Violence Spreads Through Peru in Days After Its President’s Ouster
LIMA, Peru — A relatively peaceful, if abrupt, transfer of presidential power in Peru last week has shifted into violence and unrest as supporters of the outgoing president intensify claims that his ouster was illegal and have staged attacks against police stations, courthouses, airports, TV network studios and journalists.
Many protesters are demanding new elections as quickly as possible, while the leaders of several Latin American countries have thrown their support behind the former president, Pedro Castillo, who remains in custody and claims that he is being unfairly detained.
At least seven people have died in the clashes, according to Peru’s ombudsman’s office, with all of the dead appearing to be protesters, among them several teenagers.
Amnesty International and local human rights groups have accused the police of responding with excessive force in some cases, and Amnesty said it had verified images of police officers firing tear gas canisters from close range directly at protesters in a main plaza in the capital, Lima.
A police general, Óscar Arriola, said that 119 police officers have been wounded.
On Monday evening, several nations whose left-wing presidents have allied themselves with Mr. Castillo, Peru’s first leftist president in more than a generation, issued a joint statement calling the outgoing president “the victim of undemocratic harassment” and calling on people to respect the “will of the citizens” who voted him in.
What to Know About the Ousting of Peru’s President
Who is Pedro Castillo? The left-wing Peruvian president was elected in 2021 after campaigning on a promise to address the country’s chronic inequality. But in less than a year and a half in office, Mr. Castillo has been plagued by corruption scandals. Peru’s Congress voted to oust him after critics accused him of attempting a coup.
What led to his removal? Prosecutors accused Mr. Castillo of leading a criminal organization to profit from government contracts and of obstructing justice. Hours before Congress was scheduled to vote on impeachment, Mr. Castillo announced the dissolution of Congress and the installation of an emergency government to rule by decree.
What happened next? Mr. Castillo’s announcement prompted the mass resignation of much of his government and a statement from Peru’s armed forces and the police suggesting that he did not have the legal authority to carry out his decree. In a swift vote hours after his announcement, Congress voted to impeach him and remove him from office.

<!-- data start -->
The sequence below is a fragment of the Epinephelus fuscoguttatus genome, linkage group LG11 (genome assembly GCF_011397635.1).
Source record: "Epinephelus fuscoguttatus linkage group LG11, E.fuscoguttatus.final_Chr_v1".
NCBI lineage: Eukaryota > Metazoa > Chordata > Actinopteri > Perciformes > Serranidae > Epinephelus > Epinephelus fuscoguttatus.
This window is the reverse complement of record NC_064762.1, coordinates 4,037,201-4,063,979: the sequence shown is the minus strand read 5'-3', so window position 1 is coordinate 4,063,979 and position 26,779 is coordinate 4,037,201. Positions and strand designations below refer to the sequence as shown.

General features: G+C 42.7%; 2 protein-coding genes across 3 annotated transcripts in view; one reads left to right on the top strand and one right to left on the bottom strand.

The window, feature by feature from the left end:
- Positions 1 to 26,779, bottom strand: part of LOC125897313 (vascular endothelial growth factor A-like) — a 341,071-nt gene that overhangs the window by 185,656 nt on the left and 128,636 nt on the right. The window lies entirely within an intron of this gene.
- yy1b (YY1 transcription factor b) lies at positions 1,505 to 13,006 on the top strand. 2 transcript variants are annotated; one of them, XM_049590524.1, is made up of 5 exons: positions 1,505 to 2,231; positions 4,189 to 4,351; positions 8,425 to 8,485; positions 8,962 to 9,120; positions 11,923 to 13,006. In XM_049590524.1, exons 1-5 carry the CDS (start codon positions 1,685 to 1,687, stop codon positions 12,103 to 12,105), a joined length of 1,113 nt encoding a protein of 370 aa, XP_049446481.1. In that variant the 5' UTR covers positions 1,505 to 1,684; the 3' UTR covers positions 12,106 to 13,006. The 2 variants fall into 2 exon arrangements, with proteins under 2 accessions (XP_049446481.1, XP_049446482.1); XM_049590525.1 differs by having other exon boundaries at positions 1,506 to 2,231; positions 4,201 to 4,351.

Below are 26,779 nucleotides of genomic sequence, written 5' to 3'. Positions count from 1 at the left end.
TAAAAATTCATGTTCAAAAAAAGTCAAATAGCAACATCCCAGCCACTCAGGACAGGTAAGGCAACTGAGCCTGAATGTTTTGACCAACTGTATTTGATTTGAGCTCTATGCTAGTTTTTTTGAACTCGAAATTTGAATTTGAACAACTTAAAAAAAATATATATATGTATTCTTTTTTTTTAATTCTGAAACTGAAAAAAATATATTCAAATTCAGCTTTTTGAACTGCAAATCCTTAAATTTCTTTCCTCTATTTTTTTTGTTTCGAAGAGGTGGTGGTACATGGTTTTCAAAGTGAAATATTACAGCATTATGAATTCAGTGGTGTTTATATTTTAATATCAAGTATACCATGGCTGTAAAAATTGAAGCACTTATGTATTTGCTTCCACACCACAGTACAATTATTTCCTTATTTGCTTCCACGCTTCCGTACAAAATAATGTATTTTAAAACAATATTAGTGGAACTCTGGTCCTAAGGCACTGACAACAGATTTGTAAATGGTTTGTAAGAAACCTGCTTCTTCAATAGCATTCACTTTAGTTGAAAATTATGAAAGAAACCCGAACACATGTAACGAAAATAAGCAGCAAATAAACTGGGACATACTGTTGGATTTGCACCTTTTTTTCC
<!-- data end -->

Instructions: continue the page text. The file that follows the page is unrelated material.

What does this mean for Peru? Vice President Dina Boluarte will now lead the country’s fragile democracy through its biggest political crisis in years. The crisis comes as Peru’s inflation rate is at its highest point in decades, raising the stakes of political dysfunction in a nation where a quarter of the population of 33 million lives in poverty.
The statement, issued by the governments of Colombia, Bolivia, Argentina and Mexico, called Mr. Castillo “president” and made no mention of the country’s new leader, Dina Boluarte.
Last year, Mr. Castillo, a former schoolteacher and union activist, was elected president in a narrow vote, vowing to address poverty and inequality. His motto — “no more poor people in a rich country” — energized many rural farmers in a deeply unequal nation where the urban elite vehemently opposed his candidacy.
But he was quickly accused of corruption, incompetence and mismanagement, cycling through at least 80 ministers in 18 months. Last week, facing a third attempt by Congress to impeach him, he announced plans to dissolve the legislative body and create a new emergency government that would rule by decree.
Mr. Castillo’s job had been made difficult by a Congress that seemed bent on ousting him. But his announcement was widely condemned as a coup attempt with many members of his government resigning en masse. In a matter of hours, he was impeached by Congress and arrested, while the vice president, Ms. Boluarte, was sworn in as the country’s new executive.
The events happened at such dizzying speed that many Peruvians struggled to understand what was happening.
Now, many of Mr. Castillo’s supporters, particularly in rural areas that form his base, are responding, saying they feel robbed of their vote.
The protests are backed by the largest federation of labor unions, the largest association of Indigenous people in the Peruvian Amazon and many organizations representing poor farmers, among other groups.
So far, no one leader has emerged.
The protesters have made various legal arguments for why Mr. Castillo’s removal was unlawful, and they are calling on Ms. Boluarte to move up new elections.
The new president, who called for national unity as she was sworn in last week, has already said she will try move the next presidential election up by two years, to 2024.
But that effort will need approval from Congress.
Authorities have arrested Mr. Castillo, with the prosecutor’s office said it had directed his arrest on charges of “rebellion.”
Appearing at his second court hearing on Tuesday, Mr. Castillo said that he had been unfairly detained arrested and that he would “never resign.”
“Nor will I abandon this popular cause that brought me here,” he said, before calling on authorities to “stop killing these people who are thirsty for justice,” a reference to the protesters.
When a judge interrupted to ask if he wanted to say anything in his defense, Mr. Castillo responded: “I have not committed the crime of conspiracy or rebellion.”
Peruvian authorities closed at least two airports amid the protests, including the airport in Cusco, which is used by tourists visiting Machu Picchu and the surrounding region known as the Sacred Valley, an important source of income for the country.
Train service to and from Cusco and Machu Picchu has also been suspended, according to a travel alert from the United States embassy in Lima.